Updated: Apr 5
One thing that I’m very passionate about is preventative healthcare. There is so much we can do with nutrition, exercise, stress reduction, targeted supplements and understanding your personal risk factors. On a very basic level, something as simple as how you fill your grocery cart is part of preventative medicine.
For example, one clear area where preventive care is often missed is with diabetes. Medical testing includes your weight, and blood tests for fasting glucose and HbA1C (a marker of your blood sugar stability over the past 3 months). This will detect diabetes and what is called “pre-diabetes”, both of which indicate significant impairment of blood sugar control. What’s interesting is that we can detect changes and risk of diabetes 5-10 years earlier with the addition of measurement of waist circumference, and simple, inexpensive tests of fasting insulin. The earlier blood sugar issues are detected, the better chance we have of completely reversing the trend.
Here are the top factors that I look at in creating a PERSONALIZED preventative health plan:
1) Detailed family history
Knowing what types of health issues run in your family, and age of onset can be very helpful in looking at what conditions to put special focus on for prevention. For example of most women on your maternal line had hypothyroidism, regular screening and steps for prevention are highly recommended. This also applies to cancer risk, heart disease, high blood pressure, Alzheimer’s and more.
2) How are the basic lifestyle factors: nutrition, exercise, smoking, alcohol, stress?
Did you know that basic lifestyle changes such as nutrition, regular exercise, stress reduction, and smoking cessation have been shown to dramatically reduce risk of the top three chronic health conditions. These numbers are impressive:
Reduce cancer risk by 40-60% (1,2)
Reduce heart attack risk by more than 80% (lifestyle changes are incredibly powerful here!)(3)
60% reduced incidence of diabetes in ‘high risk individuals’ (4)
3) Lab testing:
I’m a big proponent of lab testing for several reasons:
Testing for absolute abnormals: lab testing can show the onset of thyroid disease, heart issues, diabetes and more
Watching for trends: when we follow lab results over a period of time, we can watch for trends that provide clues for prevention
Preventative screening: such as PAP tests, colonoscopies, ultrasounds, mammograms, are all useful for disease prevention and early detection.
Having a healthy baseline: this is maybe less obvious, but if we have a baseline of your levels when you are currently feeling well and healthy, we can track trends and changes more easily, and also have a goal for optimizing your treatment. This is especially relevant for hormone levels where the reference ranges for ‘normal’ are very broad.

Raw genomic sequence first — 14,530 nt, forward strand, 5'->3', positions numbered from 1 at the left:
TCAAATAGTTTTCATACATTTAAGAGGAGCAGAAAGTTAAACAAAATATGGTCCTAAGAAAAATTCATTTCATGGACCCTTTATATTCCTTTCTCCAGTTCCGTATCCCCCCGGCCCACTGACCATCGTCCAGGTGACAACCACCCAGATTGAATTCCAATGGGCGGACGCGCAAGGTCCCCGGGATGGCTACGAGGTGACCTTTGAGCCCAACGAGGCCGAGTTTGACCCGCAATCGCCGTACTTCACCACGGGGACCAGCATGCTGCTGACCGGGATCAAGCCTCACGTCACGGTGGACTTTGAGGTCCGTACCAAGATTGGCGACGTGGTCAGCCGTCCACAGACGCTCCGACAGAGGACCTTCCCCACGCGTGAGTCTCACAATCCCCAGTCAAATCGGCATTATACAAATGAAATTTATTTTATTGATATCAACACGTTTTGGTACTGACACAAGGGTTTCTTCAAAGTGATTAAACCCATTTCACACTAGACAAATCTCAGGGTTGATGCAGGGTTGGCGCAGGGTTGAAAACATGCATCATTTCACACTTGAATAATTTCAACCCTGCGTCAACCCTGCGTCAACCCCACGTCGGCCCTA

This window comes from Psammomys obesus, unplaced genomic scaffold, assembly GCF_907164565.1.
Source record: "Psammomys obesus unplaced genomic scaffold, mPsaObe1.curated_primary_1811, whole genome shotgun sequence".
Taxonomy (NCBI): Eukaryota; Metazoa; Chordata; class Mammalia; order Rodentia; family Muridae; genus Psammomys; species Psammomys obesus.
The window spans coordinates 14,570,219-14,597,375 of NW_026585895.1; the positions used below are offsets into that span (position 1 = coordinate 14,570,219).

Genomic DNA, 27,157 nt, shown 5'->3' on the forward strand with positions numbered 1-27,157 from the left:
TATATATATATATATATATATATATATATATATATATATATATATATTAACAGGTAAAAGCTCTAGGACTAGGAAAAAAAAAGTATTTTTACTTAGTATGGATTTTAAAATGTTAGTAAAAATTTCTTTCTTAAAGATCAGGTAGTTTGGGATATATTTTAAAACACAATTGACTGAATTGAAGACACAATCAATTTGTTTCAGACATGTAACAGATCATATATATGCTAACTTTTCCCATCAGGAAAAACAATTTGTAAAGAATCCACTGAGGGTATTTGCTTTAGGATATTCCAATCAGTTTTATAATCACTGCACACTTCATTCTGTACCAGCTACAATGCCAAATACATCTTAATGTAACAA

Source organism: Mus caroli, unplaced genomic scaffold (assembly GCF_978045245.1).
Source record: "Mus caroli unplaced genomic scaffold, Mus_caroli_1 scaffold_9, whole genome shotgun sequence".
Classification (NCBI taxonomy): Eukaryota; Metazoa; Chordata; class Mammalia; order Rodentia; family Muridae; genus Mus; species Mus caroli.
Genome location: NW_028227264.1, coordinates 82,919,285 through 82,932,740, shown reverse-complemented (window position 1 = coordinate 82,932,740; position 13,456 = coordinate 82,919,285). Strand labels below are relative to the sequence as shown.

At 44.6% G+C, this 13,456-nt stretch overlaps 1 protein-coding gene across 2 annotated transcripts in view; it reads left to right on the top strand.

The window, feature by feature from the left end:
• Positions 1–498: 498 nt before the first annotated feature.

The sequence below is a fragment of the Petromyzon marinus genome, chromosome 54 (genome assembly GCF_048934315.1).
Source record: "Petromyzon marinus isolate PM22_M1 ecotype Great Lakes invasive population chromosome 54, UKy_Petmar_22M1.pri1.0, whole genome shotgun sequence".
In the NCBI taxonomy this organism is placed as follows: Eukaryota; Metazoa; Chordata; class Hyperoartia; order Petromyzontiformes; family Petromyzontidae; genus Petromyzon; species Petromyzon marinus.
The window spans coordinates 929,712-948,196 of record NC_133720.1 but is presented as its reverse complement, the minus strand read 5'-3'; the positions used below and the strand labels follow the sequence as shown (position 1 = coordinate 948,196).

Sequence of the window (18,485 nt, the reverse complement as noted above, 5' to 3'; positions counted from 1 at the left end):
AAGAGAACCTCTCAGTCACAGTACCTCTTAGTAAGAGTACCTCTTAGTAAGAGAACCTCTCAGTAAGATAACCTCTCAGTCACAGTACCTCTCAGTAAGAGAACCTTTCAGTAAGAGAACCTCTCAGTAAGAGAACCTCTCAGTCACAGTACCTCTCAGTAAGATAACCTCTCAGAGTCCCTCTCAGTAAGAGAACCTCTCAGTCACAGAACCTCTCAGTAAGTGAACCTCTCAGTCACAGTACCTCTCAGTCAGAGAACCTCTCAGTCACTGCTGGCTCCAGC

For example, let’s look at thyroid function. If today, your TSH test which is a marker of thyroid function came back today at a level of 3.5 mIU/L, where your previous baseline range was 1.2 mIU/L, and you also had many low-thyroid symptoms (feeling cold, weight gain, constipation, hair loss). This level would not flag as abnormal, but is certainly not optimal for you, is causing symptoms, and requires some treatment to optimize thyroid function. If we wait until it flags as abnormal, you may be suffering unnecessarily for many months or years.
There are more advanced testing that as a naturopath we may recommend. These tests include:
food intolerance testing (looking for inflammatory foods)
hormone testing (blood, saliva or urine) for more in-depth look at hormone balance
stress hormone testing (blood, saliva or urine) for more detailed look at your stress response
Organic acid urine testing (testing for various metabolic clues including gut flora imbalance, mitochondria function, nutrient absorption and detoxification pathways)
personal genomic testing (looking at actionable genes, especially methylation pathways for clues with nutrition needs, extra supplement requirements, and long-term preventative strategies).
4) Blood sugar regulation:
One of the most important things to look at with nutrition is blood sugar regulation and a diabetes prevention plan. Diabetes and insulin resistance are associated with increased risk of cardiovascular disease, certain cancers (breast, pancreatic and prostate), obesity and more. Given that this is a condition that in most cases can be prevented with nutrition and exercise, it goes a long way in reducing your risk of chronic disease. Thorough testing for blood sugar and insulin resistance is recommended.
7) Gut health: